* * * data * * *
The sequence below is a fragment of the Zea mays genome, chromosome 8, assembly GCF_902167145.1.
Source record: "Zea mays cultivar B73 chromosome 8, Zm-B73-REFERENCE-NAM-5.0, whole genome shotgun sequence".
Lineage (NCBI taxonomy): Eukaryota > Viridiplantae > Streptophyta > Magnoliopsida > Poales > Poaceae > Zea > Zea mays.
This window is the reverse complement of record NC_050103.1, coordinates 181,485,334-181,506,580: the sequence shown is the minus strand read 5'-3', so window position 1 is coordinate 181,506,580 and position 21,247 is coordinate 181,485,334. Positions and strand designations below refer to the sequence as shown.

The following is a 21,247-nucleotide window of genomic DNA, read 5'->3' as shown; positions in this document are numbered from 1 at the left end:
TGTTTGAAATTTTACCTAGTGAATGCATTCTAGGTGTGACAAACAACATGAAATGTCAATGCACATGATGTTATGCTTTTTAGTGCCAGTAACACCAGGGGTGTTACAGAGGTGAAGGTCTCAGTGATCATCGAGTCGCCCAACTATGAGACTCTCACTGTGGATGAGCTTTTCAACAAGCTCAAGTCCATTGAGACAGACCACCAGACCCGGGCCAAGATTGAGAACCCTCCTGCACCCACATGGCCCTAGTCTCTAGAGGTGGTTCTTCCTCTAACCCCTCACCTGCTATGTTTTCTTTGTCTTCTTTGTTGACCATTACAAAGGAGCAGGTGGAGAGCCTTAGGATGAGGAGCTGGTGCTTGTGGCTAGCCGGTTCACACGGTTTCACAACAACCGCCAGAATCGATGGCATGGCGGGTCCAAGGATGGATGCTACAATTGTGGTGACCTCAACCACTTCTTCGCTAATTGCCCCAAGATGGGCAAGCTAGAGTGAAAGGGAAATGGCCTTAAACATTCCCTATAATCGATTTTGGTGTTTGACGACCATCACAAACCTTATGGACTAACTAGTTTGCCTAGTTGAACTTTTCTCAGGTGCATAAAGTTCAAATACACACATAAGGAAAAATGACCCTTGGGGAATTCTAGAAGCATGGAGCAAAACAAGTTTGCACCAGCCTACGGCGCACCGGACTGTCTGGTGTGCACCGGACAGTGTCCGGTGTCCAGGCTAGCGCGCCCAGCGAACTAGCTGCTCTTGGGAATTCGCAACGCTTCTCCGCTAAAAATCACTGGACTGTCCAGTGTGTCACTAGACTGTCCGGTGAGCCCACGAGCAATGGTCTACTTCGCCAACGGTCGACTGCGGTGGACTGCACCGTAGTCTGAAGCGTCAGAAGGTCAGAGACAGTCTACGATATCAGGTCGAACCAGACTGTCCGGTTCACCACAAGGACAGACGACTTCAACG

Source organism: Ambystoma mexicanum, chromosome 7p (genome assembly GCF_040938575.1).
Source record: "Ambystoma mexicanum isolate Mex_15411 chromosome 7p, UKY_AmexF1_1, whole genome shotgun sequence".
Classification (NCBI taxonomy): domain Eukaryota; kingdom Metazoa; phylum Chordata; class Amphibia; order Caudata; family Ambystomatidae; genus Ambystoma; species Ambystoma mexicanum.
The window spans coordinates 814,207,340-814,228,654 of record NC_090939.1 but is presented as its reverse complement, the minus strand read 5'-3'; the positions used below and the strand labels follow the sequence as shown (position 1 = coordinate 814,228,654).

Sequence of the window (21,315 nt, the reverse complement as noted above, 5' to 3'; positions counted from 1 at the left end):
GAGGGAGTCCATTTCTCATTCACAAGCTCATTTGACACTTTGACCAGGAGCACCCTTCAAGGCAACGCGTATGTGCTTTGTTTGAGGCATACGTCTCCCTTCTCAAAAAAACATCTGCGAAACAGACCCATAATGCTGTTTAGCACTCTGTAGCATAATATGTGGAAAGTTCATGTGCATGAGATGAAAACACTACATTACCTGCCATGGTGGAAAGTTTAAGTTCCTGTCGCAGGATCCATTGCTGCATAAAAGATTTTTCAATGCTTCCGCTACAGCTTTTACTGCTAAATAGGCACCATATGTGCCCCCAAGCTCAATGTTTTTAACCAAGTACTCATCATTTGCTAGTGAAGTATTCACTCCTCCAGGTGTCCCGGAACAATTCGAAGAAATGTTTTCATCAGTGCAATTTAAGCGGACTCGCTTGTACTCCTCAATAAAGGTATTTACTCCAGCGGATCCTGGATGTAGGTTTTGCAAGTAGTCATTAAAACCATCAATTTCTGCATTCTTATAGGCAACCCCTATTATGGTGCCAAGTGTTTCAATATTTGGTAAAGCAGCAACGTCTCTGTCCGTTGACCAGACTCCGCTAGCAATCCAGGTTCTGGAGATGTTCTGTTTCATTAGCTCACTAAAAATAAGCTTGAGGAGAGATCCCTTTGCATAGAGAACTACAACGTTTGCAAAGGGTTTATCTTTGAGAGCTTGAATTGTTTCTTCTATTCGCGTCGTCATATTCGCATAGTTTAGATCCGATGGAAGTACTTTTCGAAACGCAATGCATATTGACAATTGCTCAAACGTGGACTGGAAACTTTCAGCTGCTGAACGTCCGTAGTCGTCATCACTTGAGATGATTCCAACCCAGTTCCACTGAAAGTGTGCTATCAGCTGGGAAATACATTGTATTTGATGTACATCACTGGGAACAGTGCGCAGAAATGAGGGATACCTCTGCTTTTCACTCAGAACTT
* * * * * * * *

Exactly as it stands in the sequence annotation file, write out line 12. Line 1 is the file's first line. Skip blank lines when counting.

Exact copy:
GAGGGAGTCCATTTCTCATTCACAAGCTCATTTGACACTTTGACCAGGAGCACCCTTCAAGGCAACGCGTATGTGCTTTGTTTGAGGCATACGTCTCCCTTCTCAAAAAAACATCTGCGAAACAGACCCATAATGCTGTTTAGCACTCTGTAGCATAATATGTGGAAAGTTCATGTGCATGAGATGAAAACACTACATTACCTGCCATGGTGGAAAGTTTAAGTTCCTGTCGCAGGATCCATTGCTGCATAAAAGATTTTTCAATGCTTCCGCTACAGCTTTTACTGCTAAATAGGCACCATATGTGCCCCCAAGCTCAATGTTTTTAACCAAGTACTCATCATTTGCTAGTGAAGTATTCACTCCTCCAGGTGTCCCGGAACAATTCGAAGAAATGTTTTCATCAGTGCAATTTAAGCGGACTCGCTTGTACTCCTCAATAAAGGTATTTACTCCAGCGGATCCTGGATGTAGGTTTTGCAAGTAGTCATTAAAACCATCAATTTCTGCATTCTTATAGGCAACCCCTATTATGGTGCCAAGTGTTTCAATATTTGGTAAAGCAGCAACGTCTCTGTCCGTTGACCAGACTCCGCTAGCAATCCAGGTTCTGGAGATGTTCTGTTTCATTAGCTCACTAAAAATAAGCTTGAGGAGAGATCCCTTTGCATAGAGAACTACAACGTTTGCAAAGGGTTTATCTTTGAGAGCTTGAATTGTTTCTTCTATTCGCGTCGTCATATTCGCATAGTTTAGATCCGATGGAAGTACTTTTCGAAACGCAATGCATATTGACAATTGCTCAAACGTGGACTGGAAACTTTCAGCTGCTGAACGTCCGTAGTCGTCATCACTTGAGATGATTCCAACCCAGTTCCACTGAAAGTGTGCTATCAGCTGGGAAATACATTGTATTTGATGTACATCACTGGGAACAGTGCGCAGAAATGAGGGATACCTCTGCTTTTCACTCAGAACTT